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By the early 15th century at the latest, Robin Hood had become associated with May Day celebrations, with revellers dressing as Robin or as members of his band for the festivities.This was not common throughout England, but in some regions the custom lasted until Elizabethan times, and during the reign of Henry VIII, was briefly popular at court.
In "Robin Hood and the Monk", for example, he is shown as quick tempered and violent, assaulting Little John for defeating him in an archery contest; in the same ballad Much the Miller's Son casually kills a 'little page' in the course of rescuing Robin Hood from prison.The plots of neither "the Monk" nor "the Potter" are included in the Gest; and neither is the plot of "Robin Hood and Guy of Gisborne", which is probably at least as old as those two ballads although preserved in a more recent copy.Each of these three ballads survived in a single copy, so it is unclear how much of the medieval legend has survived, and what has survived may not be typical of the medieval legend.The first record of a Robin Hood game was in 1426 in Exeter, but the reference does not indicate how old or widespread this custom was at the time.The Robin Hood games are known to have flourished in the later 15th and 16th centuries.This view first gained currency in the 16th century. The early compilation, A Gest of Robyn Hode, names the king as 'Edward'; and while it does show Robin Hood accepting the King's pardon, he later repudiates it and returns to the greenwood.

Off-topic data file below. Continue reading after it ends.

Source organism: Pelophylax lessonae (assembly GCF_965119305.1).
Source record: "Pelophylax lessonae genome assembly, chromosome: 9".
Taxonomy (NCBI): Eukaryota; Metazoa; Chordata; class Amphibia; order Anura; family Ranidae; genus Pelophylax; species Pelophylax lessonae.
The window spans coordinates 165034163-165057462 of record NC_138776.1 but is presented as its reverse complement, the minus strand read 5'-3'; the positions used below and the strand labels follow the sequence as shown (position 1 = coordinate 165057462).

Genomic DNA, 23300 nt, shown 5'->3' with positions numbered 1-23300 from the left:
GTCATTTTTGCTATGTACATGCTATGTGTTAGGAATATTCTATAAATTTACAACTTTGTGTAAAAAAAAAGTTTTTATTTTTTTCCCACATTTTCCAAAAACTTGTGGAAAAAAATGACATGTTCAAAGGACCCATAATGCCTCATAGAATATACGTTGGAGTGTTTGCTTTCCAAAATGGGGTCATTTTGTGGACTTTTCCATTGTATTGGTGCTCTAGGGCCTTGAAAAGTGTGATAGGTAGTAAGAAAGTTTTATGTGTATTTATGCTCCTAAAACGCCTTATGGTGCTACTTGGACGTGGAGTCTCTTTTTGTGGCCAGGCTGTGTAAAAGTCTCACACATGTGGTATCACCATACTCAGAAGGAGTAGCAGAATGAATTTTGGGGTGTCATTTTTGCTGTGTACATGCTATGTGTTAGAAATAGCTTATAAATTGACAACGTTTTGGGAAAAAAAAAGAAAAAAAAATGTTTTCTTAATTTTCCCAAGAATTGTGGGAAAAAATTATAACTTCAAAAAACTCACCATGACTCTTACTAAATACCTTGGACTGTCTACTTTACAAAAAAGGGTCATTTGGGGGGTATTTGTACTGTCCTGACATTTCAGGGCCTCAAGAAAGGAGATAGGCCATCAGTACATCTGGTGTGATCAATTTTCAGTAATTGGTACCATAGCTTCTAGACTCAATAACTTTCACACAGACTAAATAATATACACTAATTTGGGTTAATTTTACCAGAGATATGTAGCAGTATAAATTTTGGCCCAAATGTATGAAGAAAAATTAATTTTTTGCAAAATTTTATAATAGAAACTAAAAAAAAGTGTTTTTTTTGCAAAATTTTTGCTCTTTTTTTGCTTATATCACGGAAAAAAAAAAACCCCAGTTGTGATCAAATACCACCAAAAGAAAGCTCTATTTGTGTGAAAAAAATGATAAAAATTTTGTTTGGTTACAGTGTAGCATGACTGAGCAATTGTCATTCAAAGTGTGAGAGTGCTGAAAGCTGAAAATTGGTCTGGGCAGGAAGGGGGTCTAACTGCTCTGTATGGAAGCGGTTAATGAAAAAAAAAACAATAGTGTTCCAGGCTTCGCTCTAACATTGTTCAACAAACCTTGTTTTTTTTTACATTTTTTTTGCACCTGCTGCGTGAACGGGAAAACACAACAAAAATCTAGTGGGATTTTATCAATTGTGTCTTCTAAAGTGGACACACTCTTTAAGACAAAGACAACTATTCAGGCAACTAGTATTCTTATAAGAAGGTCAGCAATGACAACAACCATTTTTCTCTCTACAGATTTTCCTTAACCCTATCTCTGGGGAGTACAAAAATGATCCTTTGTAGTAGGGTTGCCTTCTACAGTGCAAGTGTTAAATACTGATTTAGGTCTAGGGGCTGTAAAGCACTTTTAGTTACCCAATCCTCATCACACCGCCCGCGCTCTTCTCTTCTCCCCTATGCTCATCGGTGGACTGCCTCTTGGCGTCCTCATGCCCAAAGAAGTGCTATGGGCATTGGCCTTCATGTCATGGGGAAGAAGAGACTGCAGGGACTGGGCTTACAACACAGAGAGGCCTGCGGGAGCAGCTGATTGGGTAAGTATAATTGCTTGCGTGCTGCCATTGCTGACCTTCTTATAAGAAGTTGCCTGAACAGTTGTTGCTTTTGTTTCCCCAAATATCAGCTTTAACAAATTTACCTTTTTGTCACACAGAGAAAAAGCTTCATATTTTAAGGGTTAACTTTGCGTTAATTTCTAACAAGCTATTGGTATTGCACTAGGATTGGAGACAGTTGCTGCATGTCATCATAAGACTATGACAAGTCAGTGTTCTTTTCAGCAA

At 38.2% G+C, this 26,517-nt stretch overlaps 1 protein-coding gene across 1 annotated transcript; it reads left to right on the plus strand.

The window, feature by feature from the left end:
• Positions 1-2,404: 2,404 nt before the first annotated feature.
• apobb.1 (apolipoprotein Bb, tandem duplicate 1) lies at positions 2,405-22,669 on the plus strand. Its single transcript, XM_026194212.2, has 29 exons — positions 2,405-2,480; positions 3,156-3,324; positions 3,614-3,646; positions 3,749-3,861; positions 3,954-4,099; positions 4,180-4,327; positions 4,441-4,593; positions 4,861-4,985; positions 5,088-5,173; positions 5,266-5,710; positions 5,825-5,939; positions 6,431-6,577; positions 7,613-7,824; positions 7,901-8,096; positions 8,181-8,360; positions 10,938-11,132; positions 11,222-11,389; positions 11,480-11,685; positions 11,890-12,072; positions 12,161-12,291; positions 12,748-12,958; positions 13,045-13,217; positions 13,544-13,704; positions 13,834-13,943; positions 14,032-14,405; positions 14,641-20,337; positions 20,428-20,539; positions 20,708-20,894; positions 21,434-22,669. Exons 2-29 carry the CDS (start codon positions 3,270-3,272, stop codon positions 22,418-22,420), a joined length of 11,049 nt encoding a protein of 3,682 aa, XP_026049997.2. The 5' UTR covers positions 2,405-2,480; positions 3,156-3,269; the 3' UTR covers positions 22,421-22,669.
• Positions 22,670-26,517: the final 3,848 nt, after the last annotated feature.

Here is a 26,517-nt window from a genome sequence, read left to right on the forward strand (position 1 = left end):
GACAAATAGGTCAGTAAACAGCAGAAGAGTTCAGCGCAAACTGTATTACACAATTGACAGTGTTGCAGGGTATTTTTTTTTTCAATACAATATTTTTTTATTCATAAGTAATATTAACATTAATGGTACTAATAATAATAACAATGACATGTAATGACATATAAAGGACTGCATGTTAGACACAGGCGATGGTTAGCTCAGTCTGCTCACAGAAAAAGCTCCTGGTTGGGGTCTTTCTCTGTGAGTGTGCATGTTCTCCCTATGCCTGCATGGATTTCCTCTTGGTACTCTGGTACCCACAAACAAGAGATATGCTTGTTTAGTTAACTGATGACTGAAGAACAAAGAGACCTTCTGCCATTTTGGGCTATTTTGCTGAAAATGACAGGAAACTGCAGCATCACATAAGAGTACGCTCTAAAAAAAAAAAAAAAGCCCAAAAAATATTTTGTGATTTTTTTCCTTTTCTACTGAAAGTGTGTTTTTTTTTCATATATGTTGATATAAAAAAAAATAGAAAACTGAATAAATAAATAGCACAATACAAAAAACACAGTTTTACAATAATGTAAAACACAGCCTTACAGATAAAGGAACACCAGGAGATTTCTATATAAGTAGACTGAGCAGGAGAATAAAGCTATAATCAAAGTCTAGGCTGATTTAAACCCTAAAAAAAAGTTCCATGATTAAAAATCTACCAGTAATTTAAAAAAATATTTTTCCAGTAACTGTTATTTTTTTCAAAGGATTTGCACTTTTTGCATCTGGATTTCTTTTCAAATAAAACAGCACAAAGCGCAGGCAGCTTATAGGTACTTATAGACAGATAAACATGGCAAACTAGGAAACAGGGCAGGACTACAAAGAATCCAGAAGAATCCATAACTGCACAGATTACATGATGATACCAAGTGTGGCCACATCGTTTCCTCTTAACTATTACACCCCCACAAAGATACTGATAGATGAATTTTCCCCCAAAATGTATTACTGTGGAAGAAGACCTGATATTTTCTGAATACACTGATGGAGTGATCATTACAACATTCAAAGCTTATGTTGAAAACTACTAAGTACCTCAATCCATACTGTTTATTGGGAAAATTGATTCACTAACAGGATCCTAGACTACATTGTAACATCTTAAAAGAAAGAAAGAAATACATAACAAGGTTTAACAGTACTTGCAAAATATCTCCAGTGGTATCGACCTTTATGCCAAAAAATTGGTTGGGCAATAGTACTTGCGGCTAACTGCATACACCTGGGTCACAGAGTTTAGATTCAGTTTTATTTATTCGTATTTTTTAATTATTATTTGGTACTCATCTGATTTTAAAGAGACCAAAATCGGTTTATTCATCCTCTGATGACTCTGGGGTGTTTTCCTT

The oldest surviving ballad, Robin Hood and the Monk, gives even less support to the picture of Robin Hood as a partisan of the true king.No extant ballad early actually shows Robin Hood 'giving to the poor', although in a "A Gest of Robyn Hode" Robin does make a large loan to an unfortunate knight, which he does not in the end require to be repaid; As it happens the next traveller is not poor, but it seems in context that Robin Hood is stating a general policy.The first explicit statement to the effect that Robin Hood habitually robbed from the rich to give the poor can be found in John Stow's Annales of England (1592), about a century after the publication of the Gest.In these early accounts, Robin Hood's partisanship of the lower classes, his Marianism and associated special regard for women, his outstanding skill as an archer, his anti-clericalism, and his particular animosity towards the Sheriff of Nottingham are already clear.Little John, Much the Miller's Son and Will Scarlet (as Will 'Scarlok' or 'Scathelocke') all appear, although not yet Maid Marian or Friar Tuck.A "Robin and Marion" figured in 13th-century French 'pastourelles' (of which Jeu de Robin et Marion c.